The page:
Bearish Falling Three Method

The “falling three” is a bearish chart pattern that often ends in a correction to the downside. The pattern usually forms when the market makes a brief bullish move in a bearish trend.

This five candlestick arrangement is closely connected with the falling wedge and triangle patterns.  All of these patterns can appear when a downtrend is experiencing a consolidation or a brief correction phase.

It’s important to analyse the falling three carefully before trading because many “weak patterns” don’t play out in the expected way. Whipsaw markets can often trigger stop losses before a profit is made. We also find that at the lower time frames, the falling three can have a contrarian bias.

Defining the Falling-3 Pattern

A basic falling-3 pattern is made up of two long black (bearish) candlesticks that sit either side of three smaller white candlesticks. The three middle candlesticks represent a failed bullish rally.

Figure 1: A bearish falling three
Figure 1: A bearish falling three © forexop
  • The two outer bars are long, bearish candlesticks
  • The three middle bars can be either black or white but must be small relative to the outers
  • The three inner bars should lie within the range of the first bar
  • The close of the last candlestick should be below the close of the first
  • The pattern should appear within a downtrend

Reliability of the Falling Three Method

Keep in mind that the falling-three method is not expected to predict long term trend but rather just a few bars ahead.

The success rate of the pattern is chart dependent and market dependent. On EUR/USD, USD/CAD and GBP/USD four hour charts we’ve seen a reliability rate of about 55-60% on each appearance.

That means in up to 60% of occurrences, the market did make a bearish correction just after the pattern completed.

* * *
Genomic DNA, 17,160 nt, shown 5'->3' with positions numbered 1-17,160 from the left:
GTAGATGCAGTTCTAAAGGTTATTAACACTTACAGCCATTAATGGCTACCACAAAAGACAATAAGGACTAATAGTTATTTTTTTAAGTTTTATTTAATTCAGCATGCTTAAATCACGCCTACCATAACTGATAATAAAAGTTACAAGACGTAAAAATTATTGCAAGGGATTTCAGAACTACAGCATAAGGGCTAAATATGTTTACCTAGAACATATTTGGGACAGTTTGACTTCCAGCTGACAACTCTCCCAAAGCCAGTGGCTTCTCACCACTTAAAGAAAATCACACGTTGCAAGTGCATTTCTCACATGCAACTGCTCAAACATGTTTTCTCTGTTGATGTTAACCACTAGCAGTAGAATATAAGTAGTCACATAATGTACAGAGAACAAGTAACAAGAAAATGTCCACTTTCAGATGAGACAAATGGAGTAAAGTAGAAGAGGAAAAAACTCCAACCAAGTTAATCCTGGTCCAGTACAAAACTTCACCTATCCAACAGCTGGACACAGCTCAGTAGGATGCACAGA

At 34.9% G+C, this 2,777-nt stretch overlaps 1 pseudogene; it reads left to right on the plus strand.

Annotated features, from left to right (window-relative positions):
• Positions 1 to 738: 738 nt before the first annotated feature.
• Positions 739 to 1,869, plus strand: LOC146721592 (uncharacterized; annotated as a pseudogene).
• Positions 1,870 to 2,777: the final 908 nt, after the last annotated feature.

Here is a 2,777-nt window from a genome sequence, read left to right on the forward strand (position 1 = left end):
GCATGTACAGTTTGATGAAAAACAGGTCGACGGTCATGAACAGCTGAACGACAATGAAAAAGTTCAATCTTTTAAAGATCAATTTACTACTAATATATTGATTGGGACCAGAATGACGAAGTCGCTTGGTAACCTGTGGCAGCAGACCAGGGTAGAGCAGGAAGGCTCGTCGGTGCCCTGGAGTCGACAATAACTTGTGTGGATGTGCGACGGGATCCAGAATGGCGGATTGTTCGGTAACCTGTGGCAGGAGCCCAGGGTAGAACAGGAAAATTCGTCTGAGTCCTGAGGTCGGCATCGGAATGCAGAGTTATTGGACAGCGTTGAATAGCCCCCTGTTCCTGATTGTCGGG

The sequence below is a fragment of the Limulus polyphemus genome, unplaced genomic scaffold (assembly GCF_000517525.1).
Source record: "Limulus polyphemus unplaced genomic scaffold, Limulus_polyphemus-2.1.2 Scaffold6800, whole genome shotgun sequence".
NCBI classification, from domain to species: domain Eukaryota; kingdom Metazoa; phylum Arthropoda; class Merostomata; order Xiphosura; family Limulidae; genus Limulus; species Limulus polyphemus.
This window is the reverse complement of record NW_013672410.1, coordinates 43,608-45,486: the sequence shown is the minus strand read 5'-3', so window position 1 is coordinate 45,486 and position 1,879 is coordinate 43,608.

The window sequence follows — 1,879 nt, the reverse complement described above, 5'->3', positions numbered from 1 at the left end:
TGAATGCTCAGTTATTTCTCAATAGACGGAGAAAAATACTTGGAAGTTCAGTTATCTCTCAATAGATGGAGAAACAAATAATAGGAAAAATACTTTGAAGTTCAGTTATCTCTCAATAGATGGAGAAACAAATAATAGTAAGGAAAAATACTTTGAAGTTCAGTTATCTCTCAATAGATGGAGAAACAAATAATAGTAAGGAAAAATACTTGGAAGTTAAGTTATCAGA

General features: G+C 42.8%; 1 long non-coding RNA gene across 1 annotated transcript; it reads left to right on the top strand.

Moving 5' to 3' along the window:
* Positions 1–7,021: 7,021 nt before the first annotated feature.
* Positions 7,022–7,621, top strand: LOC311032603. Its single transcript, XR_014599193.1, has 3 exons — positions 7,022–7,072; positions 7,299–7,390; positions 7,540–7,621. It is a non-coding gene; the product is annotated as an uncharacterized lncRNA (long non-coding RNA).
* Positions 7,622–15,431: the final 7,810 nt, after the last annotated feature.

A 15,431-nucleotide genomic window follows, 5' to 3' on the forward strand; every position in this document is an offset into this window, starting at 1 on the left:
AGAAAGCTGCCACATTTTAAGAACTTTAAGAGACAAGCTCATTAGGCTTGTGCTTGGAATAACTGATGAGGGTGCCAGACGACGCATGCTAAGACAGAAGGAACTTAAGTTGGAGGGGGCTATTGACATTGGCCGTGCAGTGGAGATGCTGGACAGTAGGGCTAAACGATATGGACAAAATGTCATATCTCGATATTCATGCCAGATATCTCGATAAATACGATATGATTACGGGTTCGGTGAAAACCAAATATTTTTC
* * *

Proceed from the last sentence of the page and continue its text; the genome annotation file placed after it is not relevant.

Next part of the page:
With other charts, the market swings are far more marginal and harder to predict. On the lower period charts we’ve found that the falling 3 often has a contrarian bias. So the market in fact has a preference for an upwards correction rather than a downward correction.

This is why reading the chart and looking for other confirming points is particularly important when trading the falling three.

Falling Three Trading Examples

The chart below illustrates a typical falling three arrangement. Highlighted in the red box we see the five bars that make the pattern. The two outer bars are bearish but the three inner bars together are rising (bullish).

Figure 2: Example of a falling-3 pattern
Figure 2: Example of a falling-3 pattern © forexop

The pattern appears in a steady downwards trend so that the inner candlesticks form a brief upward correction. At the end of the pattern the market closes below the level of the first candle. This means that the upwards move was reversed as sellers manged to push the market lower.

Checking the falling three at lower time periods

Notice in Figure 2 how the first four bars of the falling-three form into a triangle. The final bar represents a bearish breakout of the triangle. This is a useful way to analyse the pattern from a different standpoint.

Figure 3: Falling 3 – as a triangle or wedge pattern
Figure 3: Falling 3 – as a triangle or wedge pattern © forexop

For example the chart in Figure 3 shows a falling three at two different scales. The pattern forms on the four hour chart. If we zoom lower into the hourly chart we can see a characteristic wedge/triangle pattern forming. The triangle completes with a strong bearish breakout.

Falling 3 Breakouts

When trading the falling-3 pattern, it’s always sensible to investigate the price action at the lower time periods in this way. This will give us a strong clue as to which way the market will eventually break.

We look for gradually shrinking bars at the lower time frames as this indicates contracting volatility. The breakouts in these patterns are frequently very powerful and tend to follow on from a rising market on reduced volatility (see Figure 3).

Figure 4: Falling three breakout example
Figure 4: Falling three breakout example © forexop

The chart in Figure 4 illustrates another “high probability” setup. A strong downtrend is interrupted by a brief, bullish rally. This is marked by the three inner bars.

The falling three pattern only triggers when the three inner bars don’t break above the first one. That means we know by the definition of the pattern that the correction doesn’t have a great deal of momentum. That of course is only the picture at that instant in time. We have to make a judgement as to whether that will continue.

In this instance the final bar in the pattern closes well below close price of the first bar. That means we can be reasonably sure that the downwards trend is resuming and that the upwards rally has failed to draw in momentum buyers.

Useful points to look for when trading the falling 3 are:

  • Appearance within a well-defined downwards trend
  • Low and reducing volatility within the inner bars
  • Downside break of triangle support line on the last bar

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